5 Ways To Get Your Child To Listen When Disciplining

One of the biggest problems parents face today is getting their children to listen. Some parents try different approaches (like yelling, repeating and arguing), while others avoid it altogether. Either way, both approaches fall flat. In fact, they just add more fuel to the fire and deeply strain their relationship with their child.

If you would like to get your children to listen and solve problems peacefully with them, below are 5 steps to get you started:

  1. Wait until you are both cooled off

This is so hard to do but if you talk while you are angry, you may say things that you will probably regret and your child will most likely get defensive and not learn anything from the exchange.

Timing is crucial. Ask for permission.

Make sure that this is a good time to discuss an important conversation. It also prepares the child for a difficult topic and it shows your child respect for their heart and time. 

  1. Share the event to be discussed.

Use as few words as possible avoiding blame and/shame. Use “I” statements. Example: “I went to school today to pick you up and you weren’t there.”

  1. Ask them what happened and listen.

Often, we jump to conclusions and make accusations that might not be true. Try to ask the question from a place of curiosity and non-judgement. I know, you almost have to be a saint to do this, but most parents are saints for going through everything we go through!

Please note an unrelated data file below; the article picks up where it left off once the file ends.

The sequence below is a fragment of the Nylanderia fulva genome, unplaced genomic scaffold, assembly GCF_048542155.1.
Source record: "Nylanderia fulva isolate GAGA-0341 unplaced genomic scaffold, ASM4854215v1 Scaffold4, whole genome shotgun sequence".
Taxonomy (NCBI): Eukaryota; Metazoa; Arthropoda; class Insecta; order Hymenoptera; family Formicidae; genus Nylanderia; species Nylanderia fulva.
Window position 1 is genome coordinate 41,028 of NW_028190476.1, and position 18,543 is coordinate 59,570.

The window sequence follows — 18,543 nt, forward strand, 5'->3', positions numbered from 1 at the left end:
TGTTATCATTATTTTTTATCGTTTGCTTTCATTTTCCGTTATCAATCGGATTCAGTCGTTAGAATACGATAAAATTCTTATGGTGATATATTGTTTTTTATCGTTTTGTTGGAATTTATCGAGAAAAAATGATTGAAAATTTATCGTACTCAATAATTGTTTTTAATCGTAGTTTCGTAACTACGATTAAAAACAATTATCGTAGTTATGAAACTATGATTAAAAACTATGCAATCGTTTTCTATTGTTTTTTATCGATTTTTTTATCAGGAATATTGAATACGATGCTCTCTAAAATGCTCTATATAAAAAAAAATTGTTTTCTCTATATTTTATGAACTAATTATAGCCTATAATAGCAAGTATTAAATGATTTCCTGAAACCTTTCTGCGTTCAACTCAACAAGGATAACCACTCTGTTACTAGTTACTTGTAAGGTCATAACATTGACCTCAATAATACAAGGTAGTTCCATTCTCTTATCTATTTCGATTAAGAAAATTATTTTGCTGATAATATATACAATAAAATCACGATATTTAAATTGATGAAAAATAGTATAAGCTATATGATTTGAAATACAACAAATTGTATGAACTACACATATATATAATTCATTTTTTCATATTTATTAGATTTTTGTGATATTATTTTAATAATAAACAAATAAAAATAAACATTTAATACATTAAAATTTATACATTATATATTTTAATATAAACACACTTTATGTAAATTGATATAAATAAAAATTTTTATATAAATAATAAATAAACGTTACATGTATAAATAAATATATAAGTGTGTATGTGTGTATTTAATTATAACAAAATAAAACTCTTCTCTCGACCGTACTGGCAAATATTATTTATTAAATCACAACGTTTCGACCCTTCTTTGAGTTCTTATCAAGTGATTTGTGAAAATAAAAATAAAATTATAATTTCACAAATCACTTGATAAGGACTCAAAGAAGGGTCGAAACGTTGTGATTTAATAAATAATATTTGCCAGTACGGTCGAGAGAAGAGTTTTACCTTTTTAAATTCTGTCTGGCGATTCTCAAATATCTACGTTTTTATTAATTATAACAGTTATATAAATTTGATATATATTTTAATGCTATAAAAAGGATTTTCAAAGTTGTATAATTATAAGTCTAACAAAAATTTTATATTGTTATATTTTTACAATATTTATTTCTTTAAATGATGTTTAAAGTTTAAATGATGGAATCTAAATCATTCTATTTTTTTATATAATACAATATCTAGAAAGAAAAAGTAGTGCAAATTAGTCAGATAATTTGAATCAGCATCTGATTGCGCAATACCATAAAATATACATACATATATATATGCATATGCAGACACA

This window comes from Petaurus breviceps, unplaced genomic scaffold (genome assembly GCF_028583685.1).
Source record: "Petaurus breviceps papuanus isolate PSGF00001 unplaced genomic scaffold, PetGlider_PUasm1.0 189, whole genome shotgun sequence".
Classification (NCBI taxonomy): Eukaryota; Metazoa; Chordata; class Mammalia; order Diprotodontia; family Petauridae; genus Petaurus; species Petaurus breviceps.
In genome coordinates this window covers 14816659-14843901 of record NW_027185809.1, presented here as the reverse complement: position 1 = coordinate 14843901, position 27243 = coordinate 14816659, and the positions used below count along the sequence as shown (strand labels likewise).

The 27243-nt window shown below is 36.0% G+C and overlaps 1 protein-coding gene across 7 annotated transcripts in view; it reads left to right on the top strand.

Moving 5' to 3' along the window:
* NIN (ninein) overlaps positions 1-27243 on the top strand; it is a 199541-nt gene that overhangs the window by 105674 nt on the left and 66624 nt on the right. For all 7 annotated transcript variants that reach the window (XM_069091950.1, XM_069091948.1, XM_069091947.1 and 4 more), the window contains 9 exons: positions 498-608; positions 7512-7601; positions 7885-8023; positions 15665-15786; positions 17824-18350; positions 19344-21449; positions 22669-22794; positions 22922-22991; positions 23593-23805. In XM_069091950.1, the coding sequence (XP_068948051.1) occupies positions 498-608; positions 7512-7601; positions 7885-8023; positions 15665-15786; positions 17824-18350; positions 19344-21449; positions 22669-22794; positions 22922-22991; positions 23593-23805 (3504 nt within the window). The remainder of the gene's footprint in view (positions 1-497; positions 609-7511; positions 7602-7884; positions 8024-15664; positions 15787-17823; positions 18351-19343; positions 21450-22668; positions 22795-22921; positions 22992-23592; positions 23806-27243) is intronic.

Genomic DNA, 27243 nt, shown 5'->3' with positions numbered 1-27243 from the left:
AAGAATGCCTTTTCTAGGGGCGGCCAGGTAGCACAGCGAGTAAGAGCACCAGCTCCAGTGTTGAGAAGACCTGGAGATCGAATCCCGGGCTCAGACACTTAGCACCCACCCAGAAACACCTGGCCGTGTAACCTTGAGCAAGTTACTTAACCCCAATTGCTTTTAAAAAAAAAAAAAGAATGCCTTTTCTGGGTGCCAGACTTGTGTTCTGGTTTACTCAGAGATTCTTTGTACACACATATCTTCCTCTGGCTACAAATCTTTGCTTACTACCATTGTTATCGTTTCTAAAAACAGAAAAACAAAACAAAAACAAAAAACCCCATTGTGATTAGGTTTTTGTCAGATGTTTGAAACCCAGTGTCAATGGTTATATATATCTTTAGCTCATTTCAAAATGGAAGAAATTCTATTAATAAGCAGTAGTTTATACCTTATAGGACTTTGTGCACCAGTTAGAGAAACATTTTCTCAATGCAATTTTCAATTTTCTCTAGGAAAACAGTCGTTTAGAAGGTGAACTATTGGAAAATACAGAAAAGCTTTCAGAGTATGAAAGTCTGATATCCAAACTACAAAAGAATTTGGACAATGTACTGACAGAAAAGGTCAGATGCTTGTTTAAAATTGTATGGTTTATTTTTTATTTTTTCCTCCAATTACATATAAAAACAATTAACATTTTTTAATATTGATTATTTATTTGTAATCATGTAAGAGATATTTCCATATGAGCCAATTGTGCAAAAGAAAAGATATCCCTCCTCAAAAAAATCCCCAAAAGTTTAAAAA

1. Ask your child, “How do you think your behavior affected ________?” Or what was the impact of your action?

Most children don’t think about the implications of their behavior and their effect they have on others. This question teaches them the important life skill of empathy.

  1. Invite them to do a make up.

This teaches your child that when they make a mistake, it is important to repair the relationship by doing something to make up for the error. It also teaches them to be accountable for their actions. One of my clients son acknowledged that he had made mom worry and used up her valuable time. He knew that mom loves back rubs, so he decided to give her a 20 minute massage.

Note: A toddler will not be capable of this type of discussion, however, start this process of thinking as early as possible. Happy parenting! 😊

Please pass this on to anyone who you think could benefit from this. Thank you!

If you or anyone you know is interested in family empowerment, peaceful
conflict resolution, positive discipline methods, couples communication, or,
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seminars, home course DVD’s, etc., you may call or email Hilde.


Hilde Gross
Family Coach, Prof. Speaker
Stress and Anxiety Relief Specialist
(619) 379-7646

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